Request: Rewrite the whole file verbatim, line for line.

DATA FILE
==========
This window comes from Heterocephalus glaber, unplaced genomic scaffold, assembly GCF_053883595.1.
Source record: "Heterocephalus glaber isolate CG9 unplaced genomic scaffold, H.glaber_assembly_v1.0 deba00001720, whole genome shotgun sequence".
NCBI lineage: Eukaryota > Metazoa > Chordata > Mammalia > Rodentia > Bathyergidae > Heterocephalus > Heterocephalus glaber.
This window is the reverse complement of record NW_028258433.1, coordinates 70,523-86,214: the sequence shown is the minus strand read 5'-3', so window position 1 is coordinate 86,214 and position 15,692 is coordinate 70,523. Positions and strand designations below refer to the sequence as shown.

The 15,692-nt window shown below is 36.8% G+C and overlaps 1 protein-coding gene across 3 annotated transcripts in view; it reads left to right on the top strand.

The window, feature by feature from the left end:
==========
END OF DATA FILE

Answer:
This window comes from Heterocephalus glaber, unplaced genomic scaffold, assembly GCF_053883595.1.
Source record: "Heterocephalus glaber isolate CG9 unplaced genomic scaffold, H.glaber_assembly_v1.0 deba00001720, whole genome shotgun sequence".
NCBI lineage: Eukaryota > Metazoa > Chordata > Mammalia > Rodentia > Bathyergidae > Heterocephalus > Heterocephalus glaber.
This window is the reverse complement of record NW_028258433.1, coordinates 70,523-86,214: the sequence shown is the minus strand read 5'-3', so window position 1 is coordinate 86,214 and position 15,692 is coordinate 70,523. Positions and strand designations below refer to the sequence as shown.

The 15,692-nt window shown below is 36.8% G+C and overlaps 1 protein-coding gene across 3 annotated transcripts in view; it reads left to right on the top strand.

The window, feature by feature from the left end: